The East-West Center Research Program will present a brown-bag seminar titled “Korea’s ‘Creative Economy’ Agenda: Innovation, Growth and Korea-U.S. Economic Relations” on Wednesday, May 8, 2013, from 12 noon to 1:00 p.m. in Burns Hall room 3012. The speaker will be Sean Connell, a POSCO visiting fellow at the Center.
Connell is a former executive director of the U.S.-Korea Business Council and was concurrently director for Japan and Korea at the U.S. Chamber of Commerce in Washington, D.C., managing programs and policy initiatives including U.S. business community efforts to secure approval of the U.S.-Korea Free Trade Agreement. He was a Council on Foreign Relations 2011-2012 International Affairs Fellow in Japan, where he explored Japan’s innovation policies and related areas for Japan-U.S. collaboration. He holds a B.A. from Wesleyan University and an M.A. from George Washington University’s Elliott School of International Affairs. He also has studied at Doshisha University in Kyoto, Japan.
This presentation will explore themes related to the policies of new Korean President Park Geun-hye, who has made developing a “creative economy”—through the convergence of science, technology and culture with industry—the core of her administration’s economic policy agenda. This policy focus reflects increasing recognition of the importance of innovation for Korea’s future economic growth and to address challenges such as rising social imbalances and demographic trends.
How Korea approaches solutions to these issues has broader ramifications, including for its future economic relations with the United States and other advanced economies likewise focused on generating new jobs and growth through innovation. Connell will consider potential areas where Korean and U.S. policymakers and stakeholders could increase cooperation around encouraging innovation-driven growth, including ways that the recently implemented U.S.-Korea Free Trade Agreement could augment Korea’s innovation imperatives.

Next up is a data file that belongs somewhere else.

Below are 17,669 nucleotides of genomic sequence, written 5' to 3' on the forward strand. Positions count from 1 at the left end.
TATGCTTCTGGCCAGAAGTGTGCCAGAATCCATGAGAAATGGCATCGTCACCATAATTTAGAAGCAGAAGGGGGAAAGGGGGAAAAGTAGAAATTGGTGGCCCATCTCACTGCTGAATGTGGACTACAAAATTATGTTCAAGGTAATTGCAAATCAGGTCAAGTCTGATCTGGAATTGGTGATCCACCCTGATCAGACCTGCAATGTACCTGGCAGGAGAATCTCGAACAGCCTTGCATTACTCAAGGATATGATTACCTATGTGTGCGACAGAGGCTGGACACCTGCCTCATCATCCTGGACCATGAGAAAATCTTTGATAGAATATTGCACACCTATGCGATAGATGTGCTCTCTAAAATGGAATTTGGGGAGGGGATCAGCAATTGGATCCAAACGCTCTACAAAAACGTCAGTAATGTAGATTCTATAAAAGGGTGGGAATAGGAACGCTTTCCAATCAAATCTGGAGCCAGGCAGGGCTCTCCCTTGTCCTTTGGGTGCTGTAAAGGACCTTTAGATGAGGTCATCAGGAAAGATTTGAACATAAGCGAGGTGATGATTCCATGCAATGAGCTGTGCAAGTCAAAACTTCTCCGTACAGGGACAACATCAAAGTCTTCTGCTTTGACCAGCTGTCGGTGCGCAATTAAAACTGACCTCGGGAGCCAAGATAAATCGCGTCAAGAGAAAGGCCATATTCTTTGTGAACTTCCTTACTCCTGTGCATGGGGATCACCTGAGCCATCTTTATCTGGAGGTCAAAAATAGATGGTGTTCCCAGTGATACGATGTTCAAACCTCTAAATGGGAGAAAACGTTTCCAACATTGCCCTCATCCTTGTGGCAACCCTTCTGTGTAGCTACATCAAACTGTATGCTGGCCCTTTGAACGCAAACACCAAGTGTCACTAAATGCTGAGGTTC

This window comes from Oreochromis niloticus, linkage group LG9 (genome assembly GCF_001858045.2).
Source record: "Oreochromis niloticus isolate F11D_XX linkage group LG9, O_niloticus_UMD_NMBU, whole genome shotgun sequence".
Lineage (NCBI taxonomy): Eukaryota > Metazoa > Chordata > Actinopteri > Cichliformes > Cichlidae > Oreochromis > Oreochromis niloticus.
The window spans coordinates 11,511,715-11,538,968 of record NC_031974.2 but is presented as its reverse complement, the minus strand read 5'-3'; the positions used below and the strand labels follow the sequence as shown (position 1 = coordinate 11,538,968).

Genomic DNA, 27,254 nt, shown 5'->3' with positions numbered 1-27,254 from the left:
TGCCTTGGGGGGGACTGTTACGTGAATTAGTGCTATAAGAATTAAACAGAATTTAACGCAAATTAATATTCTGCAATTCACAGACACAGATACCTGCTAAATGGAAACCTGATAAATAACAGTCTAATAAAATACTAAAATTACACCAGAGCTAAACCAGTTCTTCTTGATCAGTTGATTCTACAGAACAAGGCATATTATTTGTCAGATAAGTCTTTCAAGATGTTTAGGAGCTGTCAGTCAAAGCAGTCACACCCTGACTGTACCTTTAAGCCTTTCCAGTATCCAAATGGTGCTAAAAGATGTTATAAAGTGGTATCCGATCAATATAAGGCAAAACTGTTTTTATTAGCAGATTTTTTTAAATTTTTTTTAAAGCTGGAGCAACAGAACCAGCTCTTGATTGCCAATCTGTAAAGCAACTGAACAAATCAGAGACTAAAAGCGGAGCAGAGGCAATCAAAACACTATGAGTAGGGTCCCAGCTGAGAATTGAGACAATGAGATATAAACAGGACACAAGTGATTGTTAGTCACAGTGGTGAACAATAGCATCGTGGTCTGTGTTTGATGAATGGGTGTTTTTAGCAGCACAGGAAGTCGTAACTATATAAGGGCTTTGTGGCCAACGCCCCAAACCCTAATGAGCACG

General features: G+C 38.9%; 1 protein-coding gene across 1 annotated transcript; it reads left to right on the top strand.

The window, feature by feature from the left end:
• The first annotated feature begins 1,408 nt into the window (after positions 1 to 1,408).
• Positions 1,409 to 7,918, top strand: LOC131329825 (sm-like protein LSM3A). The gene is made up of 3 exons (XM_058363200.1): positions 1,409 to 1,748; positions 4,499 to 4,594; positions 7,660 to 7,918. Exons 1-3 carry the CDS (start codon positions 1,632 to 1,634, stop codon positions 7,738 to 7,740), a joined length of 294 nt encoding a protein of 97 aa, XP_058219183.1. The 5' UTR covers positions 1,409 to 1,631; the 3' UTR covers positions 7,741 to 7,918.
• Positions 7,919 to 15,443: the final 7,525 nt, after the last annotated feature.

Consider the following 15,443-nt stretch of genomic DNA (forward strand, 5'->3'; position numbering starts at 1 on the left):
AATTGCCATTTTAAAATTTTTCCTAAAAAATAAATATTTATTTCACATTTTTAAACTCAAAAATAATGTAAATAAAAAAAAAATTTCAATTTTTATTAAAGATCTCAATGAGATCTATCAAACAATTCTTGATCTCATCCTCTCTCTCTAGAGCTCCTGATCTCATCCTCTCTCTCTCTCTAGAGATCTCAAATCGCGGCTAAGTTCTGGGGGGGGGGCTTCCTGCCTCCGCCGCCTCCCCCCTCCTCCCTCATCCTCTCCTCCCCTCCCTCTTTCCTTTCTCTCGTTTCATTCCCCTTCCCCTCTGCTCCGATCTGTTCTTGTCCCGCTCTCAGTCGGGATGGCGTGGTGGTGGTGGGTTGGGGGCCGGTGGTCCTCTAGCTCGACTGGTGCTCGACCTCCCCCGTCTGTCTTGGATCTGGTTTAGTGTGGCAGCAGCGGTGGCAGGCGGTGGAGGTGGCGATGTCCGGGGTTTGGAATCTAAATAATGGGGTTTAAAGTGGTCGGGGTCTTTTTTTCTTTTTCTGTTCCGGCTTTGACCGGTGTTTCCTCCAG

For further information, contact Cynthia Wasa Nakachi at email@example.com or telephone (808) 944-7439.
The University of Hawai’i at Mānoa Department of Political Science will present a lecture titled “The Making of the Urban Middle Class in South Korea and China” by Dr. Myungji Yang on Monday, April 29, 2013. The presentation will take place in Saunders Hall 624 (Harry Friedman Room) at 2424 Maile Way on the UH Mānoa campus, from 9:30 a.m. until 11:00 a.m.
Dr. Yang’s talk will address how the discourse about the middle class served to create fast-growing yet orderly market economies in South Korea (1961-1979) and China (1978-2008). She argues that state-sponsored middle-class formation served to strengthen a state vision of national development and modernization in both of these countries in spite of their different socioeconomic systems. A number of social-science studies have treated the middle class as a result of economic expansion. Little attention has been paid to how the state deliberately produced specific meanings, symbols, and values that were channeled through the middle class and how the rise of the middle class, in turn, influenced the political dynamics of developmental processes.
Drawing evidence from archival data and in-depth interviews, she seeks to demonstrate that the category of the middle class became a channel through which to showcase upward mobility in a time of growing social inequality. Tracing the processes of state-sponsored middle-class formation in these two countries, she focuses on state ideological projects that created an image of “developmental subjects” practicing disciplined lifestyles and effectively disseminated discipline throughout society. The creation and growth of this new middle class in relatively classless, egalitarian Korea and China could serve as evidence for authoritarian states to promote an improved standard of living and thus appeal to the rest of the population striving to enhance their livelihoods.
For further information about the talk, contact the Department of Political Science at (808) 956–8357; e-mail: firstname.lastname@example.org.